Punch-Out!! Featuring Mr. Dream Review
Posted by Ron DelVillano
Boxing is a fascinating sport. Two human beings enter the ring, then skilfully and tactfully beat the tar out of one another using nothing but their own gloved fists. It’s the perfect fodder for a video game, and that’s exactly why the Punch-Out!! series is such a classic.
Originally released in North America as Mike Tyson's Punch-Out!!, then shortened simply to Punch-Out!! after Nintendo’s license to use the famous boxer’s likeness in the game expired, this title remains one of the most lauded NES games to date. Taking the role of fledgling boxer Little Mac, your goal is to work your way up the ranks by defeating a variety of foes with names such as Don Flamenco and Soda Popinski on your way to becoming the world champion. There’s no real plot to discern here — just pure, unadulterated, gaming goodness.
Though Punch-Out!! may be a boxing game, it’s less about button mashing and much more about learning your opponent and using his weaknesses to your advantage. Because of this, it is entirely possible to read it as being more akin to a puzzle game rather than a traditional brawler. Instead of wildly tapping the B and A buttons to deliver left and right hooks — which will inevitably be blocked — your time is much better spent paying attention to your opponents’ movements, and noticing when you have an opening to strike or when you should dodge and counter. Unlike so many modern fighting and boxing games that can be won simply by pounding on the punch button, Punch-Out!! requires a certain grace and finesse.
Like many early NES games, the button commands are incredibly simple, and they’re responsive enough to allow you to execute movements with precision. Using the D-Pad, you can dodge left, right, or block, and pressing B and A swing your left and right fists, respectively. Timing hits perfectly will earn you stars that allow you to unleash devastating uppercuts, and these are performed with a simple tap of the Start button. The NES gamepad didn’t have a wide array of buttons with which to perform complicated combo moves, but this game manages to use the controller to the best of its ability and provide a simple yet intuitive method of control.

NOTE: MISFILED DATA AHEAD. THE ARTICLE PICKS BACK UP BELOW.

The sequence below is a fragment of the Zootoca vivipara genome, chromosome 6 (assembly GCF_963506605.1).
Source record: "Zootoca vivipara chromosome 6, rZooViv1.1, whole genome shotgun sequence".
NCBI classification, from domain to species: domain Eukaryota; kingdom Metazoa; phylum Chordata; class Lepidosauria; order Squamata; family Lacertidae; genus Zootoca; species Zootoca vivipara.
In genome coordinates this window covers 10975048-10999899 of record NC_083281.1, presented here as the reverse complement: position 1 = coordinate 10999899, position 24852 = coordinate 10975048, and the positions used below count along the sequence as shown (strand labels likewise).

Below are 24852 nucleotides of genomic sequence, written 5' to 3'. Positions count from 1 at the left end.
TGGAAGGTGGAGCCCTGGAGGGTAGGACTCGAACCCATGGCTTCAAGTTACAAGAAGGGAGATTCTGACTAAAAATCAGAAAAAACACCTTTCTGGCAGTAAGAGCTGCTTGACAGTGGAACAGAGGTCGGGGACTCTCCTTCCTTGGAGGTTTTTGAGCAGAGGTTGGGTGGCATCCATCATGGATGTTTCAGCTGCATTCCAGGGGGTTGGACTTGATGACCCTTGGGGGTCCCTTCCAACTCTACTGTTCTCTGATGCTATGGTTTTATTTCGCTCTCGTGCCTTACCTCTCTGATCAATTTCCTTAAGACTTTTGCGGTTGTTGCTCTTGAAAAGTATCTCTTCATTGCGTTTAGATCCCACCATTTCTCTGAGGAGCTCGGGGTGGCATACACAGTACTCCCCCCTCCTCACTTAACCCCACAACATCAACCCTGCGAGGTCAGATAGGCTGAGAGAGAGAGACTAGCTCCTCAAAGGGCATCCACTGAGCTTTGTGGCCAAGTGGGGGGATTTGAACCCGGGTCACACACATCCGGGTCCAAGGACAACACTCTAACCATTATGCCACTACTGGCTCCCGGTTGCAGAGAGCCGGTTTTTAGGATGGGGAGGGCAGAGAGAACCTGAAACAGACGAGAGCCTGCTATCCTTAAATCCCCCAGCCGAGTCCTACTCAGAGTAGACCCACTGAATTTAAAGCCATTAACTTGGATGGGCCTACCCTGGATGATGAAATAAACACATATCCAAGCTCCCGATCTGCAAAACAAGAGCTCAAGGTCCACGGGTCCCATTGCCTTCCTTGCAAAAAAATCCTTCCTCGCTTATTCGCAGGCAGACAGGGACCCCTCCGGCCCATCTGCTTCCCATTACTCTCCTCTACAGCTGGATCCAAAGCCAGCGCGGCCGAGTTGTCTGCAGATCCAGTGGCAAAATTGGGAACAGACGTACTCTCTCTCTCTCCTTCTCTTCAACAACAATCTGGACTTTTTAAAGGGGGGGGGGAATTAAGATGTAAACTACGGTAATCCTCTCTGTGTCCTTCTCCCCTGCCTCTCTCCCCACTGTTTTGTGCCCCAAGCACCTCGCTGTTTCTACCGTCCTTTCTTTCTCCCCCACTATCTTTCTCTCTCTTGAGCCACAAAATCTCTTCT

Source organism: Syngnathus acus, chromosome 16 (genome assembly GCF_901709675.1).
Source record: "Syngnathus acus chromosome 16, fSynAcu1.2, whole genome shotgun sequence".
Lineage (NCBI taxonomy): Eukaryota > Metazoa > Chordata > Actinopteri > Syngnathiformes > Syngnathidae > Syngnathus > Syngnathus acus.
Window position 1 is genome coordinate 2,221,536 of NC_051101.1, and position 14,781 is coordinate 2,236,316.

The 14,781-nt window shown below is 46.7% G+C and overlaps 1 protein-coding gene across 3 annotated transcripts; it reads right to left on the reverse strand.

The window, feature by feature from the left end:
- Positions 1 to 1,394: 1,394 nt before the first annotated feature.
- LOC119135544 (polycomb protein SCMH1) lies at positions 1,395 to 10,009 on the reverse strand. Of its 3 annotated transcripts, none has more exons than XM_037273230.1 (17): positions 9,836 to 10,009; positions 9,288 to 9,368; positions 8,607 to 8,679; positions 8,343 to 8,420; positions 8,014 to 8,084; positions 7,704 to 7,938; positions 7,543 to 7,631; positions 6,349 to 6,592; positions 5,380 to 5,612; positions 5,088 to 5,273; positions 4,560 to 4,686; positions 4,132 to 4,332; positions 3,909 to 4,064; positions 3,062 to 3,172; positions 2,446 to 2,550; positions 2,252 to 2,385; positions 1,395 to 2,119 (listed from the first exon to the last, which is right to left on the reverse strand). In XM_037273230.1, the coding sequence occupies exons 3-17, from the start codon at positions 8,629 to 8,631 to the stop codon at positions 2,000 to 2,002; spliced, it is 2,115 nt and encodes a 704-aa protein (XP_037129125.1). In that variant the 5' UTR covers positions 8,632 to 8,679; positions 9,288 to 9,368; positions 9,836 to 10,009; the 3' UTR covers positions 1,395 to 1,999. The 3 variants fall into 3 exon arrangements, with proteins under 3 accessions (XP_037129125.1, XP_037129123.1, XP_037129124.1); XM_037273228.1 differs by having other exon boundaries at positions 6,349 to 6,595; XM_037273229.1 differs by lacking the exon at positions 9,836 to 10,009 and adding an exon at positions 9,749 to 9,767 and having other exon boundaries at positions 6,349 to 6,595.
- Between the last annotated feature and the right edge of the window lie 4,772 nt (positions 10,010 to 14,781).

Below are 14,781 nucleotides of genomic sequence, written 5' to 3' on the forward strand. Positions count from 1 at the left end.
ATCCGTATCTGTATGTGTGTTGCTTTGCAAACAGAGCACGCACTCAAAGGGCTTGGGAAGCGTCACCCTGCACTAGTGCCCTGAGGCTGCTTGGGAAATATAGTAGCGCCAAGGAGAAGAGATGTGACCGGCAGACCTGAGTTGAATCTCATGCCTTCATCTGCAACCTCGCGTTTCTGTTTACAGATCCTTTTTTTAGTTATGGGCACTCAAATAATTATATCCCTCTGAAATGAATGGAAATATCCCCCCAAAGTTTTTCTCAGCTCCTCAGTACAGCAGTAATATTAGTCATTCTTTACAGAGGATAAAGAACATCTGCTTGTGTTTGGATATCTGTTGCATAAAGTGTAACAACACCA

Not only does Punch-Out!! play well, but it’s also a great looking game. Because there isn’t really much on-screen at any given time, the characters sprites are much larger than those from other games of the era, allowing for more detail to go into their composition. This additional detail is necessary for paying attention and tracking the opposing fighter's quirks that give their attack patterns away. Whether it’s a shake of the head or an open mouth that reveals your opponent’s weakness, everything is clearly on display.
The one downfall of this game being about memorizing patterns rather than engaging in direct combat is that once you’ve figured out all of your opponent's moves, the challenge is significantly diminished. Finding the perfect timing can take a while, and deciphering the right combination of jabs to the stomach or hooks to the jaw isn’t easy, but after multiple playthroughs, the task at hand can become a little mundane. That’s not to say that Punch-Out!! is an easy game by any means — in fact, it has a difficulty curve that borders on maddening — but its lasting appeal comes from the iconic cast of characters and genuinely fun gameplay that it provides, rather than unachievable victory.
As far as ports go, this Wii U version of the NES classic is spot-on. Everything runs just as smoothly as the original game, and the inclusion of save states is invaluable for those players hoping to make it all the way to the end without having to type in a code just to pick up where they left off. Off-screen play on the GamePad’s miniature display is an added bonus, and the control setup feels perfectly natural as well.
While not a perfect game, Punch-Out!! set the standard for a classic series that is alive and well today. Because of its odd balance between fighting and pattern memorization, it’s difficult to place this one is a specific genre, but that’s also why it appeals to so many players from all across the gaming spectrum. This port won’t disappoint fans of the NES classic, and it’s also the best place to start for newcomers to the series. Boxing puns aside, it’s a real knock-out.